Step 2. Modification or Objection.
In addition to being entitled to notice of the intended move, the other parent also has the right to seek a remedy with the court if they do not agree with the move.
When the relocating parent plans to move within the child’s school district, the other parent does not have the right to formally object to the move. However, she may ask the court to modify the parenting plan, and to provide them with more time with the children, or to add additional provisions to the parenting plan to make sure that the move does not affect that parents’ ability to see the children.
When a parent plans to with the children outside of their school district, the other parent has the right to object to the move. However, the objecting parent must object within 30 days after they receive notice of the move – and, because the other parent has 30 days to object, the relocating parent may not move until after those 30 days are up.
If the non-relocating parent does indeed object to the move, she must file her objection with the court, and serve a copy of the objection on the relocating parent. Like the notice form, a form for objection to a relocation is available on the Washington courts’ pattern forms site – check out an example here. Once the other parent has filed her objection, it is up to the court to decide whether or not the primary residential parent will ultimately be permitted to move with the children.
Under Washington law, there is a “presumption in favor” of relocation. What this means is that the court will presume that relocating with the primary residential parent is in the child’s best interests, and, unless the objecting parent can show that the move would be detrimental to the child, the move will more likely than not be permitted. Whether or not relocation is in any one child’s best interests is a highly factual inquiry. Thus, every relocation case is different. The important thing to keep in mind is that you must follow the requirements of the relocation statutes before moving – otherwise you could find yourself in trouble with the court later.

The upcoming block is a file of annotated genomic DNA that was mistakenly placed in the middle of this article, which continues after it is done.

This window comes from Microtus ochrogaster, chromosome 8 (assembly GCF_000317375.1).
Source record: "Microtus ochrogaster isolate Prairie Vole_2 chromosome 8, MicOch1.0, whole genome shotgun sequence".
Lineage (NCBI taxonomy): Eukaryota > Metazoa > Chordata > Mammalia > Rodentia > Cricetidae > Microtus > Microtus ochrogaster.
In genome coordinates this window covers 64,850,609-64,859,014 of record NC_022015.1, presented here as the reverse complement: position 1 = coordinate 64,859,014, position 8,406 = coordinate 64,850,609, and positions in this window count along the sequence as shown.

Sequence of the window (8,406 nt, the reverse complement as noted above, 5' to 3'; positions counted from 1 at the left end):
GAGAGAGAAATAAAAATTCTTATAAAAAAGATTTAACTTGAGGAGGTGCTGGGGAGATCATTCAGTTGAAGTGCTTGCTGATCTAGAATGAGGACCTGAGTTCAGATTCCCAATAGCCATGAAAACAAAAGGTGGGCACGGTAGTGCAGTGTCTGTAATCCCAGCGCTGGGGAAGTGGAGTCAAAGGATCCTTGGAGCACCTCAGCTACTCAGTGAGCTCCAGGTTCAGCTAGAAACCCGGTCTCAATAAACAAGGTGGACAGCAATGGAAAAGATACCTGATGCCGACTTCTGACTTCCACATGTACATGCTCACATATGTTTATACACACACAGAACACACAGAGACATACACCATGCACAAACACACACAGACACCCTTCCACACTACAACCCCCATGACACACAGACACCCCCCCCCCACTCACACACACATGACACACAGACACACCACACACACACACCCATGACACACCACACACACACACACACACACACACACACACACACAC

My husband and I are divorcing after 18 years of marriage. I stayed at home with our kids for nearly eight years, and even after I went back to work I never made nearly as much as he did. We are dividing our other retirement accounts, but our divorce decree says nothing about social security. Am I entitled to some of his social security, and do I lose this if it is not mentioned in the decree?
You may indeed be entitled to higher Social Security benefits based on your ex-spouse’s earnings; and it is not necessary to put this provision in your divorce decree.
Social Security Administration rules allow many lower-earning ex-spouses to receive higher benefits based on their ex-spouse’s higher incomes. The current rules require you to have been married for at least ten years; to be currently unmarried; to have been divorced for at least two years and to be at least 62 years old. Your ex-spouse needs to be retired, eligible to retire, or deceased.
These additional benefits are not paid automatically. Your local Social Security Office can tell you how to apply. In general, your benefit will be greatest if your ex-spouse has died, but any divorced person who was the lower earner during a marriage of at least 10 years should apply.
Generally Social Security benefits are not mentioned in divorce decrees at all, since their payment depends on SSA rules, rather than court orders.
When our child support order was entered a few years ago, I was ordered to pay my ex a certain amount each month for our kid’s day care – in addition to what I pay for child support. I suspect that my ex isn’t actually spending that much on care for our children anymore – what can I do to get some of my money back?
In Washington, some child support orders have a provision which orders the parent who pays child support (referred to as the “obligor” in an order of child support) to also pay a portion of the cost of day care expenses for the children. This is common in cases where, at the time the couple divorces, both parents work and the children are too young for school or to stay home alone. The way that the payment is to be made varies by order; however, typically the obligor parent will be ordered to either (1) pay a certain percentage of the total day care expense, (2) pay a specific sum of money towards day care expenses, or (3) to pay a certain amount of child support, in which the cost of day care is included.